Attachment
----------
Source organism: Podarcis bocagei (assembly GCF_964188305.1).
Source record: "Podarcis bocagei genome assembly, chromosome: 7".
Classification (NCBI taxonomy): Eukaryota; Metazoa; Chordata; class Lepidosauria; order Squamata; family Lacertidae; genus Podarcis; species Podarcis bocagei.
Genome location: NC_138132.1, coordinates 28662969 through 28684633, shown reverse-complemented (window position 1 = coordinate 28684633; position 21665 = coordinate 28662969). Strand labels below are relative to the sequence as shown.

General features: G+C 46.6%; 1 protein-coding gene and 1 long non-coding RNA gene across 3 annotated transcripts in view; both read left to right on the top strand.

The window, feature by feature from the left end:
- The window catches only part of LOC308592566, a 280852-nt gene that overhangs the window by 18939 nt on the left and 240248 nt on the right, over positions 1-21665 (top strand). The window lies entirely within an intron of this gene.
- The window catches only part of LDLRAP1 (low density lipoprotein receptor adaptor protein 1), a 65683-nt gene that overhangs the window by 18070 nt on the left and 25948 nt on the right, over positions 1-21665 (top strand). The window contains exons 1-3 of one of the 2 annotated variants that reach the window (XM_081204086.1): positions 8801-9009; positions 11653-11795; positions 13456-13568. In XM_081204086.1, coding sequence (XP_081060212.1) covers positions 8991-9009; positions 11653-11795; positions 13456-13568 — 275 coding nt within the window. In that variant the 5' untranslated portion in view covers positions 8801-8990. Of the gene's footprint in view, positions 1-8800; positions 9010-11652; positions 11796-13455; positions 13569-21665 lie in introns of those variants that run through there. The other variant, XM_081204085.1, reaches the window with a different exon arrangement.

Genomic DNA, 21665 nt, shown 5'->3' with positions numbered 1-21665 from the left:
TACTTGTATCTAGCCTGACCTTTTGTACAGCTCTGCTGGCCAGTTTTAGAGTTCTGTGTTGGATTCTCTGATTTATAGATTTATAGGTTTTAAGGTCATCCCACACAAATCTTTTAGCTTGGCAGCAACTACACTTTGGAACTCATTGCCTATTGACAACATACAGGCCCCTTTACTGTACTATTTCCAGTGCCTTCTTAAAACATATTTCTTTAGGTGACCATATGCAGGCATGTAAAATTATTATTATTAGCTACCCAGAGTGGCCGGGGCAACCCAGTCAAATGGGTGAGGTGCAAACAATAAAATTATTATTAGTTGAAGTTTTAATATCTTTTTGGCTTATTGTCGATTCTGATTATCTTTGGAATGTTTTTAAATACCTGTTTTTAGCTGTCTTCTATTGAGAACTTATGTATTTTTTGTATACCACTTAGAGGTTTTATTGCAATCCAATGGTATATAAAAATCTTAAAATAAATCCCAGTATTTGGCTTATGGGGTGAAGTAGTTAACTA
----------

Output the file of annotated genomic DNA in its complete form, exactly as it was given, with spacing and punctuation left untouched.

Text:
Source organism: Podarcis bocagei (assembly GCF_964188305.1).
Source record: "Podarcis bocagei genome assembly, chromosome: 7".
Classification (NCBI taxonomy): Eukaryota; Metazoa; Chordata; class Lepidosauria; order Squamata; family Lacertidae; genus Podarcis; species Podarcis bocagei.
Genome location: NC_138132.1, coordinates 28662969 through 28684633, shown reverse-complemented (window position 1 = coordinate 28684633; position 21665 = coordinate 28662969). Strand labels below are relative to the sequence as shown.

General features: G+C 46.6%; 1 protein-coding gene and 1 long non-coding RNA gene across 3 annotated transcripts in view; both read left to right on the top strand.

The window, feature by feature from the left end:
- The window catches only part of LOC308592566, a 280852-nt gene that overhangs the window by 18939 nt on the left and 240248 nt on the right, over positions 1-21665 (top strand). The window lies entirely within an intron of this gene.
- The window catches only part of LDLRAP1 (low density lipoprotein receptor adaptor protein 1), a 65683-nt gene that overhangs the window by 18070 nt on the left and 25948 nt on the right, over positions 1-21665 (top strand). The window contains exons 1-3 of one of the 2 annotated variants that reach the window (XM_081204086.1): positions 8801-9009; positions 11653-11795; positions 13456-13568. In XM_081204086.1, coding sequence (XP_081060212.1) covers positions 8991-9009; positions 11653-11795; positions 13456-13568 — 275 coding nt within the window. In that variant the 5' untranslated portion in view covers positions 8801-8990. Of the gene's footprint in view, positions 1-8800; positions 9010-11652; positions 11796-13455; positions 13569-21665 lie in introns of those variants that run through there. The other variant, XM_081204085.1, reaches the window with a different exon arrangement.

Genomic DNA, 21665 nt, shown 5'->3' with positions numbered 1-21665 from the left:
TACTTGTATCTAGCCTGACCTTTTGTACAGCTCTGCTGGCCAGTTTTAGAGTTCTGTGTTGGATTCTCTGATTTATAGATTTATAGGTTTTAAGGTCATCCCACACAAATCTTTTAGCTTGGCAGCAACTACACTTTGGAACTCATTGCCTATTGACAACATACAGGCCCCTTTACTGTACTATTTCCAGTGCCTTCTTAAAACATATTTCTTTAGGTGACCATATGCAGGCATGTAAAATTATTATTATTAGCTACCCAGAGTGGCCGGGGCAACCCAGTCAAATGGGTGAGGTGCAAACAATAAAATTATTATTAGTTGAAGTTTTAATATCTTTTTGGCTTATTGTCGATTCTGATTATCTTTGGAATGTTTTTAAATACCTGTTTTTAGCTGTCTTCTATTGAGAACTTATGTATTTTTTGTATACCACTTAGAGGTTTTATTGCAATCCAATGGTATATAAAAATCTTAAAATAAATCCCAGTATTTGGCTTATGGGGTGAAGTAGTTAACTA